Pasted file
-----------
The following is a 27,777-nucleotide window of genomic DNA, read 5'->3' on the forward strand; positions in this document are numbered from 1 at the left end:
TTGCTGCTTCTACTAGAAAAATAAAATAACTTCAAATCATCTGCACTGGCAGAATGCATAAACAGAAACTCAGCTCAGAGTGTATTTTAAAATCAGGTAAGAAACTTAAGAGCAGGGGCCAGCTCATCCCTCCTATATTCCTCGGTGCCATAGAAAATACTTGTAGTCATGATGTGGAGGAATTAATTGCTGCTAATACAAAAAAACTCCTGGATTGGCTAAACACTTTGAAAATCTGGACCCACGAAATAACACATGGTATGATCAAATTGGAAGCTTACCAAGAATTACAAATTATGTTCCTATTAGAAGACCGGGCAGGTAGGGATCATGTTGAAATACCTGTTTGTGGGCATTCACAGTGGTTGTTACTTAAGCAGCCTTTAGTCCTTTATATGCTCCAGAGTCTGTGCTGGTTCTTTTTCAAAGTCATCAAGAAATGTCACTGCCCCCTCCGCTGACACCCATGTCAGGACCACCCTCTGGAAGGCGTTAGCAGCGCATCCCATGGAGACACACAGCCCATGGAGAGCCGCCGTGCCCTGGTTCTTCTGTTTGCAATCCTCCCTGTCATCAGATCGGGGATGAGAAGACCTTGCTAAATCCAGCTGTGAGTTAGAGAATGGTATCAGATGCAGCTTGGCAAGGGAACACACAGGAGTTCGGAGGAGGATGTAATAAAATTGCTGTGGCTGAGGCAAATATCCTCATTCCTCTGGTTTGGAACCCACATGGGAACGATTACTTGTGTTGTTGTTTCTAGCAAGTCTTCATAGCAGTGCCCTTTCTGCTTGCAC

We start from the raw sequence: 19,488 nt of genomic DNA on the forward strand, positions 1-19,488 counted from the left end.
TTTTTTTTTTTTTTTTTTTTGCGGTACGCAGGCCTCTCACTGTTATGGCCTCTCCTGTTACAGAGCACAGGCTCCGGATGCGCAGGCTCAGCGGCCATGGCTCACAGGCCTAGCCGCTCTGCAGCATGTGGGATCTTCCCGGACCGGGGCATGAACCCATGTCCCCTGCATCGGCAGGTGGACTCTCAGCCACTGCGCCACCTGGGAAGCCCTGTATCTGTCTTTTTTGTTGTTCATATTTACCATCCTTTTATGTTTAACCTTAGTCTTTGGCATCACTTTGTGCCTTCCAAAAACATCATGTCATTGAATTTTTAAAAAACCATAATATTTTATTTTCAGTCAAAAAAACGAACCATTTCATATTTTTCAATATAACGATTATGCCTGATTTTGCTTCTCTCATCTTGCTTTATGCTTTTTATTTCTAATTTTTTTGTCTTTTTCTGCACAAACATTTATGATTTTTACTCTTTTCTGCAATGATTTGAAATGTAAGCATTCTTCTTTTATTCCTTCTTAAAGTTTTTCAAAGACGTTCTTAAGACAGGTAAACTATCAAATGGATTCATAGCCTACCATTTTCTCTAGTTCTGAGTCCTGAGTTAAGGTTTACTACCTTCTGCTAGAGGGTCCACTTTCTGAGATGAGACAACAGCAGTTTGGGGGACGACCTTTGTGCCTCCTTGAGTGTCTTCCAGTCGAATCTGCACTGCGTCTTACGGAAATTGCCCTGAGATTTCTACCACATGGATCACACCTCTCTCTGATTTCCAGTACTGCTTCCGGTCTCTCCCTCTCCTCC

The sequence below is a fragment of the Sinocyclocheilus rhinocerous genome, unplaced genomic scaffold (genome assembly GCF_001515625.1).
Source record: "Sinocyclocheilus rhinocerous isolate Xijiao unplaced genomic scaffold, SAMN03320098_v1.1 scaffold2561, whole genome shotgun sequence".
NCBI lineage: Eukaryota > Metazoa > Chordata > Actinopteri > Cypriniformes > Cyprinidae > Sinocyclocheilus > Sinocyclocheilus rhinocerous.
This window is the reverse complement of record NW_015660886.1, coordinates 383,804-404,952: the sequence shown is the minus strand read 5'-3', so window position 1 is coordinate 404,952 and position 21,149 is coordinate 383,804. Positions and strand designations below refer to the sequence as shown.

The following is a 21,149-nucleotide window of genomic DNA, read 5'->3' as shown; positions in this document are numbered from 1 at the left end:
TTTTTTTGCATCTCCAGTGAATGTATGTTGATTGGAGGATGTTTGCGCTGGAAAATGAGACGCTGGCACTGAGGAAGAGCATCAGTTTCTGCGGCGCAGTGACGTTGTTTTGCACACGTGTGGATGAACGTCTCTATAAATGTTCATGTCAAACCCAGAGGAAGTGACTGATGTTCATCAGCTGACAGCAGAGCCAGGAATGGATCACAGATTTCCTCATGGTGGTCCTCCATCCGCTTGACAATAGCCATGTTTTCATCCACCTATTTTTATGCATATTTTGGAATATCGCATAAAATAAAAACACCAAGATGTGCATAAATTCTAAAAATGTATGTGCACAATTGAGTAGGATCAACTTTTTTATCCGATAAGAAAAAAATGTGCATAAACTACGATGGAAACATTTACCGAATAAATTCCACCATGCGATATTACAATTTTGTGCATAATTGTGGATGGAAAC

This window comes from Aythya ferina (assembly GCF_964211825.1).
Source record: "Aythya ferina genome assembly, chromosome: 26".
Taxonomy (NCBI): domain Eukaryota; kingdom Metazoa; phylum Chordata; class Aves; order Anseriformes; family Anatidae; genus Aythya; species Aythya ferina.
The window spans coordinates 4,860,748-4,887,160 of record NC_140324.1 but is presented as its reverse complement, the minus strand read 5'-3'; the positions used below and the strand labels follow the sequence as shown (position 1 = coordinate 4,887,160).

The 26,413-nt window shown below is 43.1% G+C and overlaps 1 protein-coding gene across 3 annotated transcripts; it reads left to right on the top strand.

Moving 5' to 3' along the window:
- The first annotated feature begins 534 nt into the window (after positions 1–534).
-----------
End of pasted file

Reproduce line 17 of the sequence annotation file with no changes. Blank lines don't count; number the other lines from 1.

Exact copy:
- The first annotated feature begins 534 nt into the window (after positions 1–534).